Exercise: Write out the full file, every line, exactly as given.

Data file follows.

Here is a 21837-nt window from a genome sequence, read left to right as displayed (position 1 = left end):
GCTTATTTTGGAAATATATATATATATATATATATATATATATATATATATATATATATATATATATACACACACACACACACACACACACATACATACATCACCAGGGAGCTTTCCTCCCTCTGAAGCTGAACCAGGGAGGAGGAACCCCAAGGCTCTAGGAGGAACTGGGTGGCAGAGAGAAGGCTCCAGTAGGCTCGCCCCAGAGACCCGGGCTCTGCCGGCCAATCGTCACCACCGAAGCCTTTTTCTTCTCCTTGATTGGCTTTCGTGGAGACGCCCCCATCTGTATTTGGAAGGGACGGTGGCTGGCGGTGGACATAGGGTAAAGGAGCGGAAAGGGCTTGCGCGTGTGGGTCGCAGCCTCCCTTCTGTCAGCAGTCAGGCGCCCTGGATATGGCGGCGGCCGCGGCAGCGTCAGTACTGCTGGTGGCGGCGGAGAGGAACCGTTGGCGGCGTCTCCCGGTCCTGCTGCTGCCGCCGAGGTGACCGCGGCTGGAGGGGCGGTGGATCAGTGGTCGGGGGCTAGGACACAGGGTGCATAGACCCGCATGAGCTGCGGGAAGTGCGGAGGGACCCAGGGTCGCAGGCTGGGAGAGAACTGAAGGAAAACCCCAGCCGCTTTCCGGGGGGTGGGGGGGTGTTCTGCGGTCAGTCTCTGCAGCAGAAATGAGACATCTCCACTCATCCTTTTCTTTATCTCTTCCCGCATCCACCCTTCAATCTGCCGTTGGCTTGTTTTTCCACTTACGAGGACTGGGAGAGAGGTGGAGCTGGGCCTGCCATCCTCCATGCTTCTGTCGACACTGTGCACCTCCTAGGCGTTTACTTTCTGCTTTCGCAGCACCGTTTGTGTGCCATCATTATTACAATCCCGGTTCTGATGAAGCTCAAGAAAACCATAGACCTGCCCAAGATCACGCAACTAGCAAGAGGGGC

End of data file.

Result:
Here is a 21837-nt window from a genome sequence, read left to right as displayed (position 1 = left end):
GCTTATTTTGGAAATATATATATATATATATATATATATATATATATATATATATATATATATATATACACACACACACACACACACACACATACATACATCACCAGGGAGCTTTCCTCCCTCTGAAGCTGAACCAGGGAGGAGGAACCCCAAGGCTCTAGGAGGAACTGGGTGGCAGAGAGAAGGCTCCAGTAGGCTCGCCCCAGAGACCCGGGCTCTGCCGGCCAATCGTCACCACCGAAGCCTTTTTCTTCTCCTTGATTGGCTTTCGTGGAGACGCCCCCATCTGTATTTGGAAGGGACGGTGGCTGGCGGTGGACATAGGGTAAAGGAGCGGAAAGGGCTTGCGCGTGTGGGTCGCAGCCTCCCTTCTGTCAGCAGTCAGGCGCCCTGGATATGGCGGCGGCCGCGGCAGCGTCAGTACTGCTGGTGGCGGCGGAGAGGAACCGTTGGCGGCGTCTCCCGGTCCTGCTGCTGCCGCCGAGGTGACCGCGGCTGGAGGGGCGGTGGATCAGTGGTCGGGGGCTAGGACACAGGGTGCATAGACCCGCATGAGCTGCGGGAAGTGCGGAGGGACCCAGGGTCGCAGGCTGGGAGAGAACTGAAGGAAAACCCCAGCCGCTTTCCGGGGGGTGGGGGGGTGTTCTGCGGTCAGTCTCTGCAGCAGAAATGAGACATCTCCACTCATCCTTTTCTTTATCTCTTCCCGCATCCACCCTTCAATCTGCCGTTGGCTTGTTTTTCCACTTACGAGGACTGGGAGAGAGGTGGAGCTGGGCCTGCCATCCTCCATGCTTCTGTCGACACTGTGCACCTCCTAGGCGTTTACTTTCTGCTTTCGCAGCACCGTTTGTGTGCCATCATTATTACAATCCCGGTTCTGATGAAGCTCAAGAAAACCATAGACCTGCCCAAGATCACGCAACTAGCAAGAGGGGC